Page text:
Welcome to theScore's Fantasy Baseball Digest.
This week on the digest, we take an early look at trades and continue last week's look into possible injury replacements that could be found on the waiver wire. With infielders out of the way, we'll shift focus to two outfielders, two starters, and one reliever available in most leagues who may help right the ship.
Ownership percentages courtesy: Yahoo Fantasy Sports
Stats as of Saturday, April 20.
Trades in fantasy baseball have grown trickier over the years. With such a wealth of information available to everyone, even more passive players are likely to eye trade offers with added scrutiny.
One type of trade that pops up quite often is the old two-for-one, and they're often misguided. If you receive an offer of two players for one player on your team, you may be tempted simply by the volume. This philosophy is problematic because the team surrendering the lone player is almost certainly relinquishing the best in the deal.
For this to truly work, the difference in value between the best player and the two replacing him cannot be wide, and it's essential that the two returning pieces are relatively close to one another. There is also a risk on the other side, especially in deeper leagues, because the waiver wire may not yield a decent-enough replacement to make the acquisition worth it.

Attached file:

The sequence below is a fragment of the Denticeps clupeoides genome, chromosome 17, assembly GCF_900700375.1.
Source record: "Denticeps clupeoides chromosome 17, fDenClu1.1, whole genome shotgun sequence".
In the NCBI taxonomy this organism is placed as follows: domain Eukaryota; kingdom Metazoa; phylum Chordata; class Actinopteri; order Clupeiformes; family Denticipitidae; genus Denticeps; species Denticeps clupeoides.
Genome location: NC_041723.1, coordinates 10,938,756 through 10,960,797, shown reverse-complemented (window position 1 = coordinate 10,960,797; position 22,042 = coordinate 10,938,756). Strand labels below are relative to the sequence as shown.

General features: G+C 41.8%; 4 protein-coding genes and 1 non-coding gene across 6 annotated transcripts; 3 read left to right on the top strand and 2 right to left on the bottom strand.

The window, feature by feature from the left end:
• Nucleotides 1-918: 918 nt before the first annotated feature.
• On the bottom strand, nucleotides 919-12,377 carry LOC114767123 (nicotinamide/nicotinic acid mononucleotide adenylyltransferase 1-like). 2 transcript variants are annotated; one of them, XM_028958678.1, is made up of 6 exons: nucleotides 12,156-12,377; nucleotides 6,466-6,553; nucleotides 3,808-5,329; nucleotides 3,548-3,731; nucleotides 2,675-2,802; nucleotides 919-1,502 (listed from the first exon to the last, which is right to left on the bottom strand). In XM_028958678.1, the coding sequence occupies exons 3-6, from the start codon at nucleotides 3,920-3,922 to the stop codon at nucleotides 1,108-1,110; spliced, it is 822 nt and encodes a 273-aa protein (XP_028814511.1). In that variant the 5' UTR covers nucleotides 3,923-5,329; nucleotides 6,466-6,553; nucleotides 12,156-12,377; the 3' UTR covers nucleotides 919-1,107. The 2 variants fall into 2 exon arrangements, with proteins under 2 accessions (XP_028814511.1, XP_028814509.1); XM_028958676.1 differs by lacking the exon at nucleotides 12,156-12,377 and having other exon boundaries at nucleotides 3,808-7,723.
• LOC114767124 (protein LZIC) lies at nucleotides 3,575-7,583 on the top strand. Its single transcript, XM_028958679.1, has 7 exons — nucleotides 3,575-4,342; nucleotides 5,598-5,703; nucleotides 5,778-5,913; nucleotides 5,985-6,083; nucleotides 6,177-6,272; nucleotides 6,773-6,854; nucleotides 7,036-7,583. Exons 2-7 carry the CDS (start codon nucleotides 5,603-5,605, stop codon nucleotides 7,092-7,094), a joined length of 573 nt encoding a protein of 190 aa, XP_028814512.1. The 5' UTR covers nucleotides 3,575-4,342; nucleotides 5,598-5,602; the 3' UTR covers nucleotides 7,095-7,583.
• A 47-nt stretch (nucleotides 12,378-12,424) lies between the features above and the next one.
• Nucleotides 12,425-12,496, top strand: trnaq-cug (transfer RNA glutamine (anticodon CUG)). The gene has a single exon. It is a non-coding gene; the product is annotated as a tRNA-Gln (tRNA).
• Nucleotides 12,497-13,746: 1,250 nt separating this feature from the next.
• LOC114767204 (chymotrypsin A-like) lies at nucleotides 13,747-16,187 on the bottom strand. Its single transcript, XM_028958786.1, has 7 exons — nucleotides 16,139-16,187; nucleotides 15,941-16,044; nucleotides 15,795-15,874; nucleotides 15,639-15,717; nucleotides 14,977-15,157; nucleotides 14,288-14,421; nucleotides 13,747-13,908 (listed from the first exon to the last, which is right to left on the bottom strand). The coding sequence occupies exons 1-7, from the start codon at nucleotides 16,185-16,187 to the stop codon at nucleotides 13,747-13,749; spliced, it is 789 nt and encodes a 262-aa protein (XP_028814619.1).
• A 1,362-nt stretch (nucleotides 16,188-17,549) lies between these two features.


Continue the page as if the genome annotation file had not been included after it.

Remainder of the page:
An example: I was offered starter Noah Syndergaard for right-handers Jameson Taillon and Jon Gray. It's an auction-based keeper league, and Syndergaard is a reasonable $17 to keep compared to Taillon who would have cost me $21 to hold onto for another year.
But I was still reluctant because of Syndergaard's injury risk and the fact that the rest of my pitching staff is kind of in shambles (curses, Nick Pivetta). Syndergaard's ceiling is definitely the highest of the three due to solid strikeout rates for his career (9.99 K/9). Gray will always be risky pitching half his games in Colorado, but he's shown flashes and has been excellent to start the season. Taillon, despite his vaunted pricetag, has an excellent floor thanks to low walk totals. If Syndergaard's healthy, he is still the best arm in the deal, though, because he typically doesn't issue free passes, either.
I got lucky. This was a perfectly fair offer. I countered, asking for White Sox lefty Carlos Rodon alongside Syndergaard, which should have gotten me an auto-rejection based on his sparkling start to the season. My opponent countered with an offer of Syndergaard and Kenta Maeda for Gray and Taillon, and that was that. Trade accepted.
So, let us know who you think won this deal.
Not everyone will share my aversion for uneven trades - receiving the two players will also force another roster move to create space, which isn't always easy - but it's up to you to learn your rivals' quirks and preferences.
Jason Wilson is theScore's resident fantasy baseball obsessive and has watched "Bull Durham" 87 times. He can be found on Twitter at @Jason_C_Wilson